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Your collision technique looks good to me - line segments to define the game world, spheres to handle the individual objects. That is how I might do it - just make sure that you reject any lines from the test that are not candidates of collision (or you could use a quadtree to speed things up, but then this goes beyond my experience) so that you are only testing against those you actually need to. Bounding boxes are often used to check if a collision is possible before performing pixel-overlap tests, so I would therefore suggest the use of circles as I believe they produce a better result.

[edited by - jack_1313 on March 23, 2004 3:58:17 AM]

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as far as speed is concerned, it''s not a problem. either box or spheres, it''s very fast. Especially if you have a way to reduce the tests, by finding the segments close to the object very quickly, like with a quadtree or bsp tree, or any other methods.

The swept test is good if objects move fast, the simple test is a good start to see how things are going, it can be implemented in an hour and already allows you to have some gameplay. Also, to do character vs character, it''s just a matter of applying the same algo, but with sphere-sphere, so straight forward again.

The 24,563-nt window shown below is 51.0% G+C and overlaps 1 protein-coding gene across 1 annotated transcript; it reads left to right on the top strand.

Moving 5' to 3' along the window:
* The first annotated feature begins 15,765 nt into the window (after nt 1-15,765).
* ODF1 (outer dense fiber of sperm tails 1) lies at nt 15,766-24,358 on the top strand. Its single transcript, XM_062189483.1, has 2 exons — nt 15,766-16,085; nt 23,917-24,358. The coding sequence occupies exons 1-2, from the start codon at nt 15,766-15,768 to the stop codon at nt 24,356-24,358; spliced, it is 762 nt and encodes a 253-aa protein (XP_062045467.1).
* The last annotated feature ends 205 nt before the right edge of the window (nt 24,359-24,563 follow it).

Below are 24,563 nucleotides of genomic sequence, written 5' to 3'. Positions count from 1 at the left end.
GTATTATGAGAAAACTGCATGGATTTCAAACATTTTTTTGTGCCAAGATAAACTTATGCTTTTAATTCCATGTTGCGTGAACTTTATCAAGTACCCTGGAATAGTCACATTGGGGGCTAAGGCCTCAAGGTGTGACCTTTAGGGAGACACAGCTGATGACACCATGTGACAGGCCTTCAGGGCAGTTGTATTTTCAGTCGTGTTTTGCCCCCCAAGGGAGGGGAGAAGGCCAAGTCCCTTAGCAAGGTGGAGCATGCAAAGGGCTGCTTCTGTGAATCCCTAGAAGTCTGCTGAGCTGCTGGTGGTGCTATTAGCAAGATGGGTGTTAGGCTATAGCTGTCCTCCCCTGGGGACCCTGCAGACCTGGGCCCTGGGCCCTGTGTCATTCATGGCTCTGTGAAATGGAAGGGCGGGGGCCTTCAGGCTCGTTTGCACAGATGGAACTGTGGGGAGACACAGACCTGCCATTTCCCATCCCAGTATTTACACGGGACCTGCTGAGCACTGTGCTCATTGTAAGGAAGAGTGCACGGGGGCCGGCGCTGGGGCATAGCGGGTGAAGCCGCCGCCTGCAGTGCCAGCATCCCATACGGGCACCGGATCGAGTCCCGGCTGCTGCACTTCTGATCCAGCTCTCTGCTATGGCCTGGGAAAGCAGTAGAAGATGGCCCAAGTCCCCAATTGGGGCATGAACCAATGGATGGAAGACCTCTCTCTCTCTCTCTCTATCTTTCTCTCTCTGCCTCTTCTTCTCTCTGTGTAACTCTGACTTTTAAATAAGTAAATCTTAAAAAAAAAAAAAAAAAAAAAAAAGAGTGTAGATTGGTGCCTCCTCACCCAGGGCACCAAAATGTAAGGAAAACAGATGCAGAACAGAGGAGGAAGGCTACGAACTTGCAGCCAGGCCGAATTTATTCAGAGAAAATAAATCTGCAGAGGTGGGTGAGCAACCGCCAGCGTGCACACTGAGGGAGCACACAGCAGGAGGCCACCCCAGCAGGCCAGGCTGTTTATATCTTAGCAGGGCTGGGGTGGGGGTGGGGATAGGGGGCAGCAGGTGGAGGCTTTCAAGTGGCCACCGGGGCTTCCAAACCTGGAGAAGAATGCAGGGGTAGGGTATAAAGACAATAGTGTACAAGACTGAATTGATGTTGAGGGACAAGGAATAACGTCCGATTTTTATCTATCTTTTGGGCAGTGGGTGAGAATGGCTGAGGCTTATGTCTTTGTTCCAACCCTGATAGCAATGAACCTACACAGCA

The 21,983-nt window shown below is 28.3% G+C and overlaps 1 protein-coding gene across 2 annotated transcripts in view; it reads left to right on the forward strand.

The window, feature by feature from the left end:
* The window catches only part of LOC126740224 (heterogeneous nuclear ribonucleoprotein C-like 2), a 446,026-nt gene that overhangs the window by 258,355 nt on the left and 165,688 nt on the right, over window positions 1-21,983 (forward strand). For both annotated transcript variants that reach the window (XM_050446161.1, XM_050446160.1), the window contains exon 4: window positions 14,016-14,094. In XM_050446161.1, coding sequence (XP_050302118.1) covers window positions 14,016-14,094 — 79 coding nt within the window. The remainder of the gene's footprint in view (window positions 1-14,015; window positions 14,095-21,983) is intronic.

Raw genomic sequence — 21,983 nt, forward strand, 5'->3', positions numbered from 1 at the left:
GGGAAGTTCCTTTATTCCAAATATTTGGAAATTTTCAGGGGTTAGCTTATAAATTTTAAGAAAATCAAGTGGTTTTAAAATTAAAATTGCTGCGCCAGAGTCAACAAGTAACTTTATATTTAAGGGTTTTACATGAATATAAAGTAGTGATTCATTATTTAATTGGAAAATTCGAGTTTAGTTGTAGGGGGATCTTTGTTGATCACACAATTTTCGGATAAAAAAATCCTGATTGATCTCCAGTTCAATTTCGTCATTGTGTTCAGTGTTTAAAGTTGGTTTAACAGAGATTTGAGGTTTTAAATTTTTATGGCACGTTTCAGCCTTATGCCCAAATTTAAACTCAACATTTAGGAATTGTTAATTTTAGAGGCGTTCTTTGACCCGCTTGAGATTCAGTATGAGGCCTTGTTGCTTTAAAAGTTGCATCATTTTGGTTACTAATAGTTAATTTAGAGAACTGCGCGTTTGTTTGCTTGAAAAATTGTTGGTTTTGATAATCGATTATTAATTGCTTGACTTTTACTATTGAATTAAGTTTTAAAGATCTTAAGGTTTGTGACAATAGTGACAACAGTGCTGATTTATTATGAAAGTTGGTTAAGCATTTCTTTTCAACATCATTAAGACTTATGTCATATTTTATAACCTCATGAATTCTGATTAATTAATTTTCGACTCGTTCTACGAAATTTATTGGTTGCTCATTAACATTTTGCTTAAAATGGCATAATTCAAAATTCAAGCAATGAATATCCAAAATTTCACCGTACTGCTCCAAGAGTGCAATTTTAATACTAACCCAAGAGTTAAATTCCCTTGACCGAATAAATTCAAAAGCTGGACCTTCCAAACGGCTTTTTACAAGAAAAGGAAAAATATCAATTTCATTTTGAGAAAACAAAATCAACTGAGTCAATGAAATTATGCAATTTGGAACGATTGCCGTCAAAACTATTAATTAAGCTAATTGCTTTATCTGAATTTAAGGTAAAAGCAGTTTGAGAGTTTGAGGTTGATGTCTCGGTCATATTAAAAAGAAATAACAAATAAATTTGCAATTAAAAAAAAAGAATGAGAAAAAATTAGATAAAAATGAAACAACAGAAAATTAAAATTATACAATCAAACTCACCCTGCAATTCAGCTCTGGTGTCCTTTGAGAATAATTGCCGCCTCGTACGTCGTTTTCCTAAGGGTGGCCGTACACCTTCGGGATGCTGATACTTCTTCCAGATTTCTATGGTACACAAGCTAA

With swept tests, there are a few gotchas, and some complications can arise when dealing with lots of moving objects at the same time.

Generally, the first solution can be applied straight away for slow-paced games (like in a rpg, or rts), while the other if better suited for fast arcade games, like Soldat, or a breakout/pong.

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Jack_1313: I tried your code, but I'm stuck at the point of using the velocity


Vector2D op = Ball.p;
Ball.p + = Ball.v;
Vector2D i;
Vector2D r;
float t;
if(CircleSegmentSweep(Ball.r,op,Ball.p,linep1,linep2,i,t,r))
{
Ball.p = i;
Ball.v = r;
Ball.p += Ball.v; //Move the ball away from the collision

}

I can see that 'v' is the velocity of the ball, but I don't know what are velocity vectors and how to use that?

You said: "I recommend you alter your struct so as that it uses a velocity vector to represent speed and direction."

I guess that's what I would have to do, but I don't know how velocity vectors work... ( I haven't done really advanced math courses yet, haven't learned anything about vectors and that kind of stuff )

Thanks

[edited by - Hedos on March 23, 2004 5:59:35 PM]

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as far as game programming, and mostly physics and rendering, Vectors are probably the best thing you can learn. also basic trig. It''s not very complicated.

head towards the article & resources section, here you''ll find a couple of good introductions to basic maths.

try this one
Vectors and Matrices: A Primer (Phil Dadd)

or this one (this site is quite useful as a reference)

Maths : Vectors (MArtin Baker)

you don''t have to start on matrices, but I kind of gave up explaining collision detection and basic physics without the use of the simplest of vector maths. It''s too much work. Besides, they are quite intuitive and not difficult to learn.